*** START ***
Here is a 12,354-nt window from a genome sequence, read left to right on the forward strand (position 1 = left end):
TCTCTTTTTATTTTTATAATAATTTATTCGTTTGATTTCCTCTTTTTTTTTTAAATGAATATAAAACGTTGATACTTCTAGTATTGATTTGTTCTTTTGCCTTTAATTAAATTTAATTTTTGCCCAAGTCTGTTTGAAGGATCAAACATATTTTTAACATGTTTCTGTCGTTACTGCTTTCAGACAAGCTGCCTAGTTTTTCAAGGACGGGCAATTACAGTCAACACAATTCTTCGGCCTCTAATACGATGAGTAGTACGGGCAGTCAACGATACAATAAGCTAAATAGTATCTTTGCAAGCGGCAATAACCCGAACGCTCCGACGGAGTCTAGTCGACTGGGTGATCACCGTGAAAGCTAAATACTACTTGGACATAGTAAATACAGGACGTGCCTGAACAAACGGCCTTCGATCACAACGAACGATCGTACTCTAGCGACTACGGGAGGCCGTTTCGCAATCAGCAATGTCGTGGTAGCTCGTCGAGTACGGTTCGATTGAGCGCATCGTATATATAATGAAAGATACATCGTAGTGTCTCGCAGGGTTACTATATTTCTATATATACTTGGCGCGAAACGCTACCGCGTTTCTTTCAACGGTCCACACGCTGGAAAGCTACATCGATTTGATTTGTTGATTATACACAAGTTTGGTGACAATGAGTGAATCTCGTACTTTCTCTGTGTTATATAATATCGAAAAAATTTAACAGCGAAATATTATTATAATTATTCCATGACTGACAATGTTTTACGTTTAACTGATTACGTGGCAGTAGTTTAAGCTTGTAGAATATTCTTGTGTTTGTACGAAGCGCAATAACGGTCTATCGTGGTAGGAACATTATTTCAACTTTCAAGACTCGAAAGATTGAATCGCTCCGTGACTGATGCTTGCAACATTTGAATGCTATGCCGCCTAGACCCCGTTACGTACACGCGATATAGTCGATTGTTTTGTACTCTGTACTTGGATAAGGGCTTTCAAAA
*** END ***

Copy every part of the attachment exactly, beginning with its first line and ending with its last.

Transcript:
Here is a 12,354-nt window from a genome sequence, read left to right on the forward strand (position 1 = left end):
TCTCTTTTTATTTTTATAATAATTTATTCGTTTGATTTCCTCTTTTTTTTTTAAATGAATATAAAACGTTGATACTTCTAGTATTGATTTGTTCTTTTGCCTTTAATTAAATTTAATTTTTGCCCAAGTCTGTTTGAAGGATCAAACATATTTTTAACATGTTTCTGTCGTTACTGCTTTCAGACAAGCTGCCTAGTTTTTCAAGGACGGGCAATTACAGTCAACACAATTCTTCGGCCTCTAATACGATGAGTAGTACGGGCAGTCAACGATACAATAAGCTAAATAGTATCTTTGCAAGCGGCAATAACCCGAACGCTCCGACGGAGTCTAGTCGACTGGGTGATCACCGTGAAAGCTAAATACTACTTGGACATAGTAAATACAGGACGTGCCTGAACAAACGGCCTTCGATCACAACGAACGATCGTACTCTAGCGACTACGGGAGGCCGTTTCGCAATCAGCAATGTCGTGGTAGCTCGTCGAGTACGGTTCGATTGAGCGCATCGTATATATAATGAAAGATACATCGTAGTGTCTCGCAGGGTTACTATATTTCTATATATACTTGGCGCGAAACGCTACCGCGTTTCTTTCAACGGTCCACACGCTGGAAAGCTACATCGATTTGATTTGTTGATTATACACAAGTTTGGTGACAATGAGTGAATCTCGTACTTTCTCTGTGTTATATAATATCGAAAAAATTTAACAGCGAAATATTATTATAATTATTCCATGACTGACAATGTTTTACGTTTAACTGATTACGTGGCAGTAGTTTAAGCTTGTAGAATATTCTTGTGTTTGTACGAAGCGCAATAACGGTCTATCGTGGTAGGAACATTATTTCAACTTTCAAGACTCGAAAGATTGAATCGCTCCGTGACTGATGCTTGCAACATTTGAATGCTATGCCGCCTAGACCCCGTTACGTACACGCGATATAGTCGATTGTTTTGTACTCTGTACTTGGATAAGGGCTTTCAAAA